The U.S. Bankruptcy Court has approved the sale of Utah-based Simon Transportation Services to Central Refrigerated Service for $152 million.
The sale means 2,300 workers including 1,800 drivers at the failing company, which filed for Chapter 11 bankruptcy in February, will keep their jobs as Central takes over April 22, said Earl Scudder, attorney for Jerry Moyes, majority stockholder in both Simon Transportation and Texas-based Central Freight Lines Inc., which owns Central Refrigerated.
"(Simon's) aim was to keep the operations together and streamline it, and I think we've succeeded," said Daniel Doyle, attorney for Dick Simon Trucking, a subsidiary of Simon Transportation Services.
The company will maintain its headquarters in West Valley City but will manage a smaller fleet of 1,500 tractors and 2,000 trailers, according to Jon Isaacson, chief executive officer of Simon Transportation.
A publicly owned company since 1995, the sale of Simon Transportation to Central will return the company's standing once again to that of a privately held company.
The "Dick Simon" name will remain unchanged through December 2002 but will likely be changed after that, Isaacson said.
Isaacson, along with Rob T. Goates, chief financial officer; and Tork Fulton, vice president of sales, will continue to manage the refrigerated operations.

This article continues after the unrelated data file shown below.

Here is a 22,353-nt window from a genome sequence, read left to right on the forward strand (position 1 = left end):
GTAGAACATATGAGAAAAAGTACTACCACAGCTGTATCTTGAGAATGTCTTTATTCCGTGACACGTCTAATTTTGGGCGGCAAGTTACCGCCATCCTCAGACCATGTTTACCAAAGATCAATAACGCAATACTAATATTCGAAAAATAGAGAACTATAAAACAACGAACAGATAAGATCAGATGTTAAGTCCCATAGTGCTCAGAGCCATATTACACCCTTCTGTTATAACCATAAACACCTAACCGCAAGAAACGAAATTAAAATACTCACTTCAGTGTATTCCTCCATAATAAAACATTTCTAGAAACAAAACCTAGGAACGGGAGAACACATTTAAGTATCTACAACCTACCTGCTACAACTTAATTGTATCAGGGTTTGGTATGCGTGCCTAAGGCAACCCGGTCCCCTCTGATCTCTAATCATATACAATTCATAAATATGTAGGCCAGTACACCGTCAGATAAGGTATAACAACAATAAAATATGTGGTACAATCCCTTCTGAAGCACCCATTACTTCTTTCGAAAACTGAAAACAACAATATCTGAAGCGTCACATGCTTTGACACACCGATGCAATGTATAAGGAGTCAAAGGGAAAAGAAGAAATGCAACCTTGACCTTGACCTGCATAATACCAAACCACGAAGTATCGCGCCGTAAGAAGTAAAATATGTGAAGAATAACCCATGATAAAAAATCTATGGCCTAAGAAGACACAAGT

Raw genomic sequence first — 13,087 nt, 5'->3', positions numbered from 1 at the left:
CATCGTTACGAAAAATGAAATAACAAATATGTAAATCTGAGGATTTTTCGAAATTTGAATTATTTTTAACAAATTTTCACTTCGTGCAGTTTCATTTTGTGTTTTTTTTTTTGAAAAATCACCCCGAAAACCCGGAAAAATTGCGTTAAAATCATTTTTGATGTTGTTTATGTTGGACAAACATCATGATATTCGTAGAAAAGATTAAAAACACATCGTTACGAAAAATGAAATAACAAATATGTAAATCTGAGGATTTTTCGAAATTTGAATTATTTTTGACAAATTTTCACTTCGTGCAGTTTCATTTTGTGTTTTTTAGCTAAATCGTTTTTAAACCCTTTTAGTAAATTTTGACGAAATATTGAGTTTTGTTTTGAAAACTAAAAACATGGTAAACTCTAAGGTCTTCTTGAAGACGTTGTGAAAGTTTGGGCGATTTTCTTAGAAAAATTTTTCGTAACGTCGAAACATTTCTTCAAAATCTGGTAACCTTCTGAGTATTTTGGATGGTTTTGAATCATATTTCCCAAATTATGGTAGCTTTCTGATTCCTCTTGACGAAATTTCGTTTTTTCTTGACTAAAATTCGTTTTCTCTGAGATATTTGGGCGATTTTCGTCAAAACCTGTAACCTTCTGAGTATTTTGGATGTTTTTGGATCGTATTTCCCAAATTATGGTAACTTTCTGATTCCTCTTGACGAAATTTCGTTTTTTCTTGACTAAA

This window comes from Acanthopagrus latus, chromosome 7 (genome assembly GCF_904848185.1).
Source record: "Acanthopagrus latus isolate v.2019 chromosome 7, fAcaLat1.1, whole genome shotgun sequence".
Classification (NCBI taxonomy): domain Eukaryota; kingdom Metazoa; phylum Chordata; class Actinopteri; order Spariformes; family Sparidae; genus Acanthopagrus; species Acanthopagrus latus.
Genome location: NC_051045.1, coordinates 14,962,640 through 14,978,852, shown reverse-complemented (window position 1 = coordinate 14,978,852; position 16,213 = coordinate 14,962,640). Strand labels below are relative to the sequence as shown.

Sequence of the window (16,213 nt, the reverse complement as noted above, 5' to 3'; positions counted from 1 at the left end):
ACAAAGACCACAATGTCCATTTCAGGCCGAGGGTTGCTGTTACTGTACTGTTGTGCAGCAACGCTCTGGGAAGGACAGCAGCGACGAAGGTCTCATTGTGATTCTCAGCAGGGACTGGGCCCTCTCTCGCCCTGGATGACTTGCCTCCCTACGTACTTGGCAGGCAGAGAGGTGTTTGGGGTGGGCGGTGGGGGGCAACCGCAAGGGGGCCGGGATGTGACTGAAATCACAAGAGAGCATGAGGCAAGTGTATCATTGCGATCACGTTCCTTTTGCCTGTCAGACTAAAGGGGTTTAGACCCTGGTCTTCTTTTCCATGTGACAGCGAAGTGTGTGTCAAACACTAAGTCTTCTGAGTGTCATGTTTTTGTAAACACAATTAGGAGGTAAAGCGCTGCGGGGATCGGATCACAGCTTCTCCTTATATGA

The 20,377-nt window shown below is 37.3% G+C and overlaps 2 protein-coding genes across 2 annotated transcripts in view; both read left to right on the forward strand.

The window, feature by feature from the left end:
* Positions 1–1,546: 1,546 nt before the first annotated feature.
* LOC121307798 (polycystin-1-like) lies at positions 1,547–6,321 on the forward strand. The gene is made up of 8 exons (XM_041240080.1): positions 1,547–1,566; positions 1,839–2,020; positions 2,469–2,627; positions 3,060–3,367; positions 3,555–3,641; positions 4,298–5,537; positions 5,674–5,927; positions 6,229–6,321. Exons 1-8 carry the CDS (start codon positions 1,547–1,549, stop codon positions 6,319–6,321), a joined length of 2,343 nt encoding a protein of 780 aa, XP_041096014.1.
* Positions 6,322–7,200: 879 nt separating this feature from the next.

Dick Simon Trucking specializes in transporting refrigerated cargo mostly food.
The approval of the sale by U.S. Bankruptcy Judge Glen E. Clark occurred after hours of hallway negotiations during Monday's motion hearing between attorneys for Simon Transportation, Moyes and an unsecured creditors' committee.
"How much they (the unsecured creditors) get is undetermined at this point," Doyle said. "They have positioned themselves to get something when they otherwise would have gotten nothing."
The deal involves the sale of $100 million in leased trucks and equipment and another $52 million in other assets to Central, which was created to acquire Simon's assets.
After the bankruptcy filing in February, Dick Simon Trucking laid off about 1,000 workers, including drivers, in an effort to streamline the company's operations, Scudder said.
It reported a loss of $12.6 million for the fourth quarter of 2001 and a loss of $44.7 million for its fiscal year ending Sept. 30.
Simon officials said the nation's economic slowdown resulted in a drop in shipping demand and led to the company's financial woes.
The company also cited a scarcity of qualified drivers and declining market value of used tractors and trailers. It also had problems from acquisition of two trucking companies in fiscal 2001, leading to overcapacity of equipment.
"We are very positive about the reminder of the year," Isaacson said.
Contributing: The Associated Press; Dave Anderton